Finally, he lost his championship to the legendary Salvador Sanchez. After failing to regain it from Sanchez, he retired with a 42–6 record and a KO percentage of 81%, extremely impressive given the high level of his opposition. Like Chacon, he left boxing with a reputation of being one of the most exciting fighters to toil in the square circle.

Boxing provided the financial wherewithal for Danny to buy a home in which to raise his family. Recently united with his brother, former welterweight contender Ernie “Indian Red” Lopez, he now works construction in California and seems quite content with his life. He has been the object of various dedications and, like “The Schoolboy,” receives the affection and adulation of fans wherever he goes.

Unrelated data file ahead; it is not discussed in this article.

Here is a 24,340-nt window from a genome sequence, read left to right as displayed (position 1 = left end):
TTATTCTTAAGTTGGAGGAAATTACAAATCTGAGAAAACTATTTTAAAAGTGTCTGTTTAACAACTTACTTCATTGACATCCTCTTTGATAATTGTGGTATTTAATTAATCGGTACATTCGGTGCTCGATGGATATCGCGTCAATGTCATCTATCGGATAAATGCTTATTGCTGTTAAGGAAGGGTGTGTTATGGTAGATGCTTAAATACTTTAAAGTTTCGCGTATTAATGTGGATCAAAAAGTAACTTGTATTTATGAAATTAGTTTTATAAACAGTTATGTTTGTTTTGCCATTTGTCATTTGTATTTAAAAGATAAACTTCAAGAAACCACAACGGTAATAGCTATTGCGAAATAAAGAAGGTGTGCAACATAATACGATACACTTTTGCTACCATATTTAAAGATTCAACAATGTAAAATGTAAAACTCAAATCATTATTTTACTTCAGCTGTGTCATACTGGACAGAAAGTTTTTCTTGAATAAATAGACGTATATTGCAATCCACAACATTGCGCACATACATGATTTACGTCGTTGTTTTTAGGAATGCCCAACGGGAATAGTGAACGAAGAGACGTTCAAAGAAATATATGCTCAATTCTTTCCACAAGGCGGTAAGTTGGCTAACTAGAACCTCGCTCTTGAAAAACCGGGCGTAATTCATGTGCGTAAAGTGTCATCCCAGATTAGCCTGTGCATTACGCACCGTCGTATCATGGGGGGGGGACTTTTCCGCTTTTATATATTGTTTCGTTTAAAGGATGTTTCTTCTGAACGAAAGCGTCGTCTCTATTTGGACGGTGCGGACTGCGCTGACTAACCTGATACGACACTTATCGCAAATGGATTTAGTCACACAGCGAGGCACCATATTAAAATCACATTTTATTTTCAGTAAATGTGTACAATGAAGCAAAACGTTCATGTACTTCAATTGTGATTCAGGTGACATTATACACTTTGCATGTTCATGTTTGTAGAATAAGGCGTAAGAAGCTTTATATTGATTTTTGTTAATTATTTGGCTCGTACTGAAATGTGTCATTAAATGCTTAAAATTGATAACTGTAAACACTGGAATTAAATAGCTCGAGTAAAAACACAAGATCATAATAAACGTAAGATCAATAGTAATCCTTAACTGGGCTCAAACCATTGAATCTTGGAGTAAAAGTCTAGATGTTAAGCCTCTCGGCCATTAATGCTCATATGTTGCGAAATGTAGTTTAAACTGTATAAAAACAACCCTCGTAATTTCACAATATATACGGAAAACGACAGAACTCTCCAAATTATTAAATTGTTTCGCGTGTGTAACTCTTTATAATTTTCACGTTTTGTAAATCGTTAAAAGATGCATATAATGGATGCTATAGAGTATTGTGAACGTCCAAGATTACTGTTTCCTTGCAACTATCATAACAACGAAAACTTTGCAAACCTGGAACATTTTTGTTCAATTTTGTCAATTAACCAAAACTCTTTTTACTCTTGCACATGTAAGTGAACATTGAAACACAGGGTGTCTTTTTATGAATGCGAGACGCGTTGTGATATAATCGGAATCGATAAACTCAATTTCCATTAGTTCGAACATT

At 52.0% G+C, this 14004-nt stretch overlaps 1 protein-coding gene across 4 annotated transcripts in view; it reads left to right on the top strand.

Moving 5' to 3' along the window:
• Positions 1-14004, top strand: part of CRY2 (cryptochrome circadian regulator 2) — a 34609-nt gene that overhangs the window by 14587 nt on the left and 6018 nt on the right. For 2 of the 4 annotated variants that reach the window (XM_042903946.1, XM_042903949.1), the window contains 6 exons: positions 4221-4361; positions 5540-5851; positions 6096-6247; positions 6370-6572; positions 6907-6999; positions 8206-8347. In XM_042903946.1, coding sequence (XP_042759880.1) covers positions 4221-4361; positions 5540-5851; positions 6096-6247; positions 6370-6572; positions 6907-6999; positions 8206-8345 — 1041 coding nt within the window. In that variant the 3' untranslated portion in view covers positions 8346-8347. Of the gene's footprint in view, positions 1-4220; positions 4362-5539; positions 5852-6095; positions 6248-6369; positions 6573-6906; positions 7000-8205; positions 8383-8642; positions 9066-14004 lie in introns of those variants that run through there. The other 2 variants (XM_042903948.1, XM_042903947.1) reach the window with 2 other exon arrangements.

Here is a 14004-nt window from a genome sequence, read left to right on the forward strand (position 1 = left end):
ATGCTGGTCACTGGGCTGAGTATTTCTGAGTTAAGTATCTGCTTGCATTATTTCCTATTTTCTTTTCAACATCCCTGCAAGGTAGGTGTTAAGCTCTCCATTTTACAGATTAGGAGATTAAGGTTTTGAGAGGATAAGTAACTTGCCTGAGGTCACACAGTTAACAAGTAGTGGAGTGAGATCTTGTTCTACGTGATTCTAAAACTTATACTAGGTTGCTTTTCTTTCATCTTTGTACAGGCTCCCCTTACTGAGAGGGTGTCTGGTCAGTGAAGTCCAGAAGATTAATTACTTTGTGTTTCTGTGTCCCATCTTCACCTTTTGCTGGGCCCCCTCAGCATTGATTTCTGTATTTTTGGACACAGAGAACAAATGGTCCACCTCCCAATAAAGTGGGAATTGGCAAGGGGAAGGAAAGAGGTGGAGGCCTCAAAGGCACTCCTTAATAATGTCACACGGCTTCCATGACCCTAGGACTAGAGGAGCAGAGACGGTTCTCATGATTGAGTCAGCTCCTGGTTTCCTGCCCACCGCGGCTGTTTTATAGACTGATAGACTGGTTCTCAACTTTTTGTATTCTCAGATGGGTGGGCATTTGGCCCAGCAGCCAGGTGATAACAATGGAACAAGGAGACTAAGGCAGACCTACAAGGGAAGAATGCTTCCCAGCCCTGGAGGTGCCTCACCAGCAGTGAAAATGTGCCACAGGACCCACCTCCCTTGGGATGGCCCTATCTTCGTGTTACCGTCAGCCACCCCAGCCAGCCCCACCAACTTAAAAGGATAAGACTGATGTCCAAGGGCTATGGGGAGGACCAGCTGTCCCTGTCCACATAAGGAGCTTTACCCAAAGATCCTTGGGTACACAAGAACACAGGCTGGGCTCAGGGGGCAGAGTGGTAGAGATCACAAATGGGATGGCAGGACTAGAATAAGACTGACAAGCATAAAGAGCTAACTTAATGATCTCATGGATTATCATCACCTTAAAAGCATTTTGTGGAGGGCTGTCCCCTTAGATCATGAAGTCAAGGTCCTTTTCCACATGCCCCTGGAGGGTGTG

Lopez was inducted into the World Boxing Hall of Fame at age 35, the youngest man ever elected. But inexplicitly, he is not in the International Boxing Hall of Fame.

One thing is certain; both were always the perennial crowd favorites, and their respective legacies are forever secure with aficionados.

Ted Sares is a boxing writer and historian. He is the author of the recently published Boxing is my Sanctuary.

Article posted on 24.12.2007